Having spent a long time in the FLOSS world both in community and industry roles, I started to see a serious disconnect between the industry and community perspectives on FLOSS about 5 years ago. I mean a disconnect that went beyond philosophical and into the practical, and this is largely because is a rapidly expanding userbase and industry around FLOSS. Community participants in FLOSS have a different understanding and expectation of openness than people in industry, and this difference is unfortunately being used to undermine the core values that make FLOSS more than just another technology set. The issue is that for all the well meaning of the 4 freedoms of the FSF or the Open Source Definition of the OSI, people can simply take those licences and not subscribe to any of the other attributes of openness that are expected of a FLOSS project and still get the good name of being a FLOSS project.
Openness has been proven time and time again to be the way forward. We saw it with TCP/IP, with HTTP, and now with FLOSS projects like Apache. Openness provides a platform for innovation, collaboration, an open and competitive market, and a sustainable approach to a digital future. In the same vein, a more closed approach may in some cases also be appropriate. For instance some popular and successful FLOSS projects have relatively closed development models controlled by an individual or a single company. An understanding of the degree of openness in software helps people understand the implications of the software model and also the implications in using the software.
In the spirit of discovering the core principles of openness, Jeff and I spent some time working on a model to help explain openness in such a way that it couldn’t not be undermined. We came up with 5 Foundations of Open:
- Open Source â€“ the conditions surrounding the project source code. Usually defined within the licence terms.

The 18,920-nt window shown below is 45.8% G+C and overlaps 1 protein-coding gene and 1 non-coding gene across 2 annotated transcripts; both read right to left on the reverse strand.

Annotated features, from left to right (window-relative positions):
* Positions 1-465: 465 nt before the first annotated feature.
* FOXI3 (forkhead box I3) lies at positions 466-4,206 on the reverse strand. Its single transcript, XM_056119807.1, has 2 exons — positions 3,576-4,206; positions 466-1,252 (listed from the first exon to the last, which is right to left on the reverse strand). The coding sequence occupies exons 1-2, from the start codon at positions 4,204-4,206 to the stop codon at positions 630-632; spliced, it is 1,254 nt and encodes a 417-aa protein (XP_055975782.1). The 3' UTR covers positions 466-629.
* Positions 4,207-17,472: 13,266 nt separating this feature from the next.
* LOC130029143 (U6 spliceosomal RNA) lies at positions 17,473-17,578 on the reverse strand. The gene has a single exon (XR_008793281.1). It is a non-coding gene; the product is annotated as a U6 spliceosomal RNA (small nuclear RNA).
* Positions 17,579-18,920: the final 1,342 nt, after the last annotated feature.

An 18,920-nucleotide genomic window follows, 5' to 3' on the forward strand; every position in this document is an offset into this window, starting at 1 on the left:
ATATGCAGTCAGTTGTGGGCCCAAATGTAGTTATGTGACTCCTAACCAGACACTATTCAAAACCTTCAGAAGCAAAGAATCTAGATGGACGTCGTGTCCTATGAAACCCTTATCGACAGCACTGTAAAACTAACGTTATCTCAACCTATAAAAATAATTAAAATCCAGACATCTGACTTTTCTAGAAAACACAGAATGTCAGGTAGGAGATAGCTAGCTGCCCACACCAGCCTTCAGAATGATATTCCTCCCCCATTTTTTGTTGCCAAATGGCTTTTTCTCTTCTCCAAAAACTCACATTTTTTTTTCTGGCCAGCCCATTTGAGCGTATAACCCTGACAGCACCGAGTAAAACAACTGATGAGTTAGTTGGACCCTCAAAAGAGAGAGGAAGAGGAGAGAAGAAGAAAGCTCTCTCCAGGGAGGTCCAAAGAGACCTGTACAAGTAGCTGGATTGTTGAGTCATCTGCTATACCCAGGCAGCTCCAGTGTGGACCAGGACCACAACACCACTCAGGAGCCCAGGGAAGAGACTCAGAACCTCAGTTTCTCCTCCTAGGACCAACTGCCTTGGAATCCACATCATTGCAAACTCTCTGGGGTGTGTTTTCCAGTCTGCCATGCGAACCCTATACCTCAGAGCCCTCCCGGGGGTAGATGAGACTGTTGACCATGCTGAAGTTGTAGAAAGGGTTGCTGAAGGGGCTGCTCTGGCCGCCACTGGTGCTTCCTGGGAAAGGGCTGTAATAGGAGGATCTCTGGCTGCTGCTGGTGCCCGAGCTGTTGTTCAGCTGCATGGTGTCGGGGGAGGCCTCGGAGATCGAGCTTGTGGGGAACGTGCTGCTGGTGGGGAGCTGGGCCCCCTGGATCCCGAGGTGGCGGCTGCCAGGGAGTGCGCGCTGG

- Open Standards â€“ the data, communication and other standards used within a project, for example, APIs, protocols, & documentation norms.
- Open Knowledge â€“ the documentation, project information, decision making, communication archives and any other content related to the project.
- Open Governance â€“ the structure of the organisation that defines who participates in a project and the terms of participation. Includes decision making, and any practical or policy limitations on participation.
- Open Marketplace â€“ the ability for any organisation to build a business around a project. Includes practical, legal and technological limitations to building an open marketplace around the project.
As we can see, above is a far broader understanding of openness than is generally subscribed to. A project may decide to have a more closed approach to any of these 5 vectors, and sometimes for good reasons, however by looking at all software (not just FLOSS) using these vectors people will be able to have a good understanding of how open the software is and what that means for using it, developing on it, building a business around it and so on and so forth.
I’m currently building some metrics around this to help determine the openness of any software, and will announce here when it is done.
Edit: This is an idea Jeff and I have worked on for some time, so I can’t take all the credit 🙂 Thank you Jeff!